Britain’s estates are full of frustrated youth. A look inside their broken world.
On a recent night in Stockwell, an up-and-coming swath of South London, a police van prowled the streets. The neighborhood, five kilometers from Parliament and a short walk from Battersea Park, sees its Tube stop fill with young bankers at rush hour and its pubs bustle at night. But two weeks earlier its darker side had taken hold. Hooded youths took over the streets, smashing and looting at will, as the area became a picture of the chaos that swept through London during last month’s riots.
The van slowed to a stop near a scraggly patch of lawn, where a cluster of young men huddled beneath the blocks of the sprawling housing projects, or “estates,” that sit smack in the center of Stockwell. The spotlight on the van’s roof tracked toward the group, bathing them in blinding white. In unison, they turned away, and waited. The spotlight went out, and the van disappeared into the night.
“Rage,” said one of the young men, an 18-year-old with cornrows and a cold gaze. He pulled papers from his pocket to roll a spliff. “It’s everywhere. Just everything in general for the youth. How man lives. Rage is peak.”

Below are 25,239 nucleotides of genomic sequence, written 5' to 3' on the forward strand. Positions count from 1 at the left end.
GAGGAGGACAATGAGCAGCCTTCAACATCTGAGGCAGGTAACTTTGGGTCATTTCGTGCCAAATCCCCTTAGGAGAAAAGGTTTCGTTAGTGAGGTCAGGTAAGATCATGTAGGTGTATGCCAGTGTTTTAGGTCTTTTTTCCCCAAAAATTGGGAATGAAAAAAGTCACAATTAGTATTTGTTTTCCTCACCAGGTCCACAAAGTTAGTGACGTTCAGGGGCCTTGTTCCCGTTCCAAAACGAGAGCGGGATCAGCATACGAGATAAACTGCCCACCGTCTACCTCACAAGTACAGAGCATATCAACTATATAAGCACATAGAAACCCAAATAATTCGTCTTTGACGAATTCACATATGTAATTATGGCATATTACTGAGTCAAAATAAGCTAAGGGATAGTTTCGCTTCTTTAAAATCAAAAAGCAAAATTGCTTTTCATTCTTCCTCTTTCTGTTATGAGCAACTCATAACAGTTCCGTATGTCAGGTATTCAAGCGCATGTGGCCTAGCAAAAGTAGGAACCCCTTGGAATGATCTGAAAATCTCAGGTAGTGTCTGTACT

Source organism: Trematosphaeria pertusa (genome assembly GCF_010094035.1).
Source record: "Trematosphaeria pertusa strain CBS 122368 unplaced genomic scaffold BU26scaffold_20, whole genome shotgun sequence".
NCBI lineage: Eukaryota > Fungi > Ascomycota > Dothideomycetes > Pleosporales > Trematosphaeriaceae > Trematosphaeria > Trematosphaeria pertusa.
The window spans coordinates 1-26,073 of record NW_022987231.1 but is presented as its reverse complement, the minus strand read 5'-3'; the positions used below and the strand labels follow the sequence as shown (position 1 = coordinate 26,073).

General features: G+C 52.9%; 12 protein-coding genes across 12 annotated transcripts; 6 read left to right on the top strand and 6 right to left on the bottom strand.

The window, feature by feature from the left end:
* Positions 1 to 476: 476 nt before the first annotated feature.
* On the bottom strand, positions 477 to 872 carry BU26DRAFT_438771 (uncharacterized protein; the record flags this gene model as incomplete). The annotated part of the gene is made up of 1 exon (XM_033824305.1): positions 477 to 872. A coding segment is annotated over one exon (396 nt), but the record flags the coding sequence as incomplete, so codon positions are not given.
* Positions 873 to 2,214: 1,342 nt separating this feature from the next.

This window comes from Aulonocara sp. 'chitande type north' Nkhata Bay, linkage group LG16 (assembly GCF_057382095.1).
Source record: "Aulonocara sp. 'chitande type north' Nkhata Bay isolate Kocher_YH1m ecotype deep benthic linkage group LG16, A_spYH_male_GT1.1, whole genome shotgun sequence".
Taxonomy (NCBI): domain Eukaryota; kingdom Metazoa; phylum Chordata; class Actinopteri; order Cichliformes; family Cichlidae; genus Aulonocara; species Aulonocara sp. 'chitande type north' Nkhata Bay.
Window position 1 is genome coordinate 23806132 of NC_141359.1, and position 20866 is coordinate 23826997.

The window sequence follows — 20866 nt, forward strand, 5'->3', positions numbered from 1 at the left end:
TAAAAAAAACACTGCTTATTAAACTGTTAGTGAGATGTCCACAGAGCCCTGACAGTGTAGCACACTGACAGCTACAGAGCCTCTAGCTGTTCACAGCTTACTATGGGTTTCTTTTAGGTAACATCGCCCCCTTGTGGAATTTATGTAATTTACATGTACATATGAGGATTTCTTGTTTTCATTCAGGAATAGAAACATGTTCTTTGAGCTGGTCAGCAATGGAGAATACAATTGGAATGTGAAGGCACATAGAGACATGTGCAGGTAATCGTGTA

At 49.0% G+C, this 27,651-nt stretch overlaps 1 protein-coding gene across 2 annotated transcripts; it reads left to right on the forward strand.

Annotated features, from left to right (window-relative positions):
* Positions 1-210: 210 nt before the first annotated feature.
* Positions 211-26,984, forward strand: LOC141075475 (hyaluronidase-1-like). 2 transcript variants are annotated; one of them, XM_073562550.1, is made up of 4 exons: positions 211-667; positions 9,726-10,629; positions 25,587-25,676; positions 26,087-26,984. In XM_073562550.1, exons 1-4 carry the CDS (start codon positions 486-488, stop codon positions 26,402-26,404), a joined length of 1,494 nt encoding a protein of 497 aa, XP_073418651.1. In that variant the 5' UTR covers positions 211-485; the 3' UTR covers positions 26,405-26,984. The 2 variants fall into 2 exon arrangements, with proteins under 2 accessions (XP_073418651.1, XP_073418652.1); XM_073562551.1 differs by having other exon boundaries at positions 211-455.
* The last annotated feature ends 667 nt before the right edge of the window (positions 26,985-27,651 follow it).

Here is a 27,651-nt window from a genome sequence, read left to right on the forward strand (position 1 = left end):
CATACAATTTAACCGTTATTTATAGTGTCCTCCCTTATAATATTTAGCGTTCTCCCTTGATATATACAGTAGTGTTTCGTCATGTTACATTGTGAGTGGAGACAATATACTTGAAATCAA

Tensions had been running high in the Stockwell estates, and in poor areas throughout the city, since the four nights of rioting ended on Aug. 10. Some buildings in places like Peckham, another hard-hit area in South London, were still boarded up. The police reinforcements sent from across the United Kingdom remained, and the streets were full of cops, whom the kids call “feds,” though England has no FBI. Police were kicking down doors in search of pilfered riot loot, and the hated stop-and-searches were in full effect. The annual Afro-Caribbean street carnival, meanwhile, which the previous year had ended in a shower of bottles and Molotov cocktails, was set to kick off in a few days. There were whispers about more trouble to come, and authorities made plans to pump the festival with record numbers of police.Read more.